In October 2018, Ryanair announced it would be closing its base at the airport on 5 November 2018.[11] Construction of a 4 star hotel by Holiday Inn was started in 2018, the hotel opened in 2019.[12]

Facilities

Passenger facilities include: exchange office, lost property office, luggage lockers, baby changing area, health centre and various shops, such as Rituals, AH to GO, Victoria's Secret and tax free shops: Travel Plaza and Travel luxury, and also a new Business Lounge Aspire by Swissport[13] Eindhoven Airport also has a variety of restaurants, bars and cafes, such as: Upstairs (the Tulip Inn Hotel bar), La Place, The Bar (a flagship of Bavaria beer) and Starbucks (both before and after the security check).[14]

The airport also has a business centre. There are 1,500 parking spaces for long and short term parking.[15]

Military

From 1 July 2007, Eindhoven has been the location of the Movement Coordination Centre Europe (MCCE), a merger of the former European Airlift Centre (EAC), established by the European Air Group, and the Sea-lift Coordination Centre (SCC). MCCE is a non-NATO/non-European military organization. MCCE is an organization open to all governments whose membership is accepted by all the other participant nations, regulated by a specific legal technical agreement. The mission of the MCCE is to coordinate the use of air transport, surface transport (sea and land) and air-to-air refuelling (AAR) capabilities between participating nations, and thereby improve the overall efficiency of the use of owned or leased assets of the national military organizations. The centre's main focus will be on strategic movements, but not exclude operational and tactical movements.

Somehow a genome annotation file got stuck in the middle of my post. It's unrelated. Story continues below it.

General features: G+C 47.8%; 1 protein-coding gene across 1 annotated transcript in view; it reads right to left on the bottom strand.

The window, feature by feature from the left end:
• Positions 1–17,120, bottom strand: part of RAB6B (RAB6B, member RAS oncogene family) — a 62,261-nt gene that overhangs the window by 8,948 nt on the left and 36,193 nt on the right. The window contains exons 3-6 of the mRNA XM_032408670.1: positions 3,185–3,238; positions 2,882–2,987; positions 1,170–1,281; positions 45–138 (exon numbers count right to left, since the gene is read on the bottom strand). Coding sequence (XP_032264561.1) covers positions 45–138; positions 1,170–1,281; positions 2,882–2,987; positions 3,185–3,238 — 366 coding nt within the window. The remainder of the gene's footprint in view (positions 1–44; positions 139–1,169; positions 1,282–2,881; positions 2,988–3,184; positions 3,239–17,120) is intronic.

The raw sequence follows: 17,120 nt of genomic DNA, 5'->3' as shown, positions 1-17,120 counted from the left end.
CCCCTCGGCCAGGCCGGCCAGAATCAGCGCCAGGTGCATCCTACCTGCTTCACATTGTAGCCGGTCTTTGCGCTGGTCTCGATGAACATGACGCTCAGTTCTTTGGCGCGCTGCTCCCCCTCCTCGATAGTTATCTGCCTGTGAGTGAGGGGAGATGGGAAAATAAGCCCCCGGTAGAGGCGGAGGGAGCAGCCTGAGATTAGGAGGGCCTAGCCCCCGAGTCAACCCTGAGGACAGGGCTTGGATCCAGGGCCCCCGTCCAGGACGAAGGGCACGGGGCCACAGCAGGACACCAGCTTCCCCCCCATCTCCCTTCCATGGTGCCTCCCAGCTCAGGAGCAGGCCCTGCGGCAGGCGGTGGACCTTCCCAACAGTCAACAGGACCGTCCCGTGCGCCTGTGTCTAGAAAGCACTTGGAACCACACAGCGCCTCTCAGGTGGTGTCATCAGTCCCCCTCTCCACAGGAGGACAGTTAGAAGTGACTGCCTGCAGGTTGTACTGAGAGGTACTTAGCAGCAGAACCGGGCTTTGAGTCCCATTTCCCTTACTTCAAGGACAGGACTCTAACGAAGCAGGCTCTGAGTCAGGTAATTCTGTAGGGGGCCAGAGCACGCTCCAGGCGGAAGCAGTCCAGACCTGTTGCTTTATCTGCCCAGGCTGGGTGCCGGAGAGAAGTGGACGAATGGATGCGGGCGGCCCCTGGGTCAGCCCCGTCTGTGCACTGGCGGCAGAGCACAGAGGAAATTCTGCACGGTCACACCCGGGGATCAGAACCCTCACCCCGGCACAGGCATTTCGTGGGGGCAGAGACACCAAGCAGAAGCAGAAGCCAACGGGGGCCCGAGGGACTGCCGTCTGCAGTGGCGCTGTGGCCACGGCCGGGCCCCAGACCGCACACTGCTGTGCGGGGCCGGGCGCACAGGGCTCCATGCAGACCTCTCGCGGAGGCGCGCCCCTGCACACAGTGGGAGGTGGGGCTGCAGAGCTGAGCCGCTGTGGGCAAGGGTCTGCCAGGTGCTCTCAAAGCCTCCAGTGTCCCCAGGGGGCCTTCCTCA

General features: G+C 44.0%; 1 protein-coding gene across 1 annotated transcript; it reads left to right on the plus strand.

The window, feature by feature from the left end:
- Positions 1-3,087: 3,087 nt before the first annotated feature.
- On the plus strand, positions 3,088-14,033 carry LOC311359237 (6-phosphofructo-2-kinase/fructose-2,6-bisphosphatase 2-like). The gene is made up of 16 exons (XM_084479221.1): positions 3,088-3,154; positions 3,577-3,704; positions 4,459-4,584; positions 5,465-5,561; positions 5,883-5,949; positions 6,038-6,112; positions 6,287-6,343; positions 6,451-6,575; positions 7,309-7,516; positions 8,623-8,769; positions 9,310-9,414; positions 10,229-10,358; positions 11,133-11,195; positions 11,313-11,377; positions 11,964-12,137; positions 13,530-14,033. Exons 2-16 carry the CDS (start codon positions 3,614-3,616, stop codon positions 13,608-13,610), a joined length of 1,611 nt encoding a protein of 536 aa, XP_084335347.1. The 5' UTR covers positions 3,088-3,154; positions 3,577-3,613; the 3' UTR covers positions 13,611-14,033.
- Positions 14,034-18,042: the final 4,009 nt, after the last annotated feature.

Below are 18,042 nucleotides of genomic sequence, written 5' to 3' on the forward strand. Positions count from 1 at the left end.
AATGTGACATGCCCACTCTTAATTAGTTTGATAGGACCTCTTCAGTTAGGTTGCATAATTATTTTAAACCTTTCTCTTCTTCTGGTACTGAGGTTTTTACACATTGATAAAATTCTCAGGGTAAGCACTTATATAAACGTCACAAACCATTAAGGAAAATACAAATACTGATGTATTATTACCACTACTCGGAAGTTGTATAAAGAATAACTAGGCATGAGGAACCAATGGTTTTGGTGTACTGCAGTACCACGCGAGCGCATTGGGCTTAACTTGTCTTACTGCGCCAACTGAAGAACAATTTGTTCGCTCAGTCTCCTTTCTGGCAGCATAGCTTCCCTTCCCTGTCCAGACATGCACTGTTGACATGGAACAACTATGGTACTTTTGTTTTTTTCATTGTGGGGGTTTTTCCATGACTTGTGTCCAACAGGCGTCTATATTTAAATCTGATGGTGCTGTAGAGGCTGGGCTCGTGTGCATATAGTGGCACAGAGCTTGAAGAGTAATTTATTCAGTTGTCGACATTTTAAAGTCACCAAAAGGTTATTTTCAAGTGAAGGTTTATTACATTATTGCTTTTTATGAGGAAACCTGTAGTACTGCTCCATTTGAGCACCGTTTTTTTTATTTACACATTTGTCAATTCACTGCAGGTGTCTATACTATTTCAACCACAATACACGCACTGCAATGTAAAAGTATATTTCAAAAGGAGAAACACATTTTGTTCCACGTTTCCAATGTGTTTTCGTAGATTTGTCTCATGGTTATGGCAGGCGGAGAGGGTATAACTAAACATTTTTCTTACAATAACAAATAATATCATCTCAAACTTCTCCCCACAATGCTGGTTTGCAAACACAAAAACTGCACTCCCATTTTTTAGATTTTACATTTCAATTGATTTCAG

Since September 2010, Eindhoven Airport has hosted the European Air Transport Command, made up of seven European nations which share aerial military assets in a single operative command. EATC will play a leading role in the A400M standardization process.[16]

Airlines and destinations

The following airlines operate regular scheduled and charter flights to and from Eindhoven:[17]

AirlinesDestinations
Aegean Airlines Athens[18]
Air Arabia Maroc Nador
Pegasus Airlines Istanbul–Sabiha Gökçen
Seasonal: Antalya
Royal Air Maroc[19] Seasonal: Nador
Ryanair[20] Alicante, Barcelona, Bergamo, Bologna, Bratislava, Brindisi, Catania, Dublin, Edinburgh, Faro, Fez, Kraków, Lisbon, London–Stansted, Madrid, Málaga, Malta, Manchester, Marrakesh, Marseille, Palma de Mallorca, Paphos, Pisa, Porto, Rome–Fiumicino, Seville, Sofia, Treviso, Valencia, Vienna, Vilnius, Warsaw–Modlin, Zagreb
Seasonal: Girona, Naples, Reus, Tenerife–South (begins 27 March 2023),[21] Thessaloniki, Zadar[22]
SunExpress Seasonal: Antalya, Izmir
Transavia Alicante, Athens, Barcelona, Bilbao, Copenhagen, Faro, Gran Canaria, Ibiza, Kraków, Lanzarote, Lisbon, Málaga, Marrakesh, Nice, Prague, Seville, Tel Aviv, Tenerife–South, Valencia
Seasonal: Bologna, Bordeaux (resumes 30 March 2023),[23] Heraklion, Innsbruck, Kos, Palma de Mallorca, Rhodes, Rijeka, Salzburg, Zakynthos
TUI fly Belgium Nador, Oujda
TUI fly Netherlands Gran Canaria, Hurghada, Sharm El Sheikh
Seasonal: Alicante, Antalya, Boa Vista, Faro, Heraklion, Kos, Málaga, Ohrid, Rhodes, Sal, Tenerife–South
Wizz Air Belgrade, Bucharest, Budapest, Cluj-Napoca, Debrecen, Gdańsk, Iași, Katowice, Kaunas (ends 24 March 2023),[24] Kraków, Lublin (ends 22 March 2023),[24] Poznań (ends 24 March 2023),[24] Riga (ends 25 March 2023),[24] Rome–Fiumicino,[25] Rzeszów (ends 25 March 2023),[24] Skopje, Sofia, Suceava,[26] Tirana, Tuzla,[27] Varna, Vilnius, Warsaw–Chopin, Wrocław

Statistics

The former airport building
Busiest Routes from Eindhoven Airport (2019)
Rank Airport Passengers 2019
1 London Stansted 316,132
2 Budapest 295,534
3 Málaga 293,959
4 Alicante 287,100
5 Faro 236,304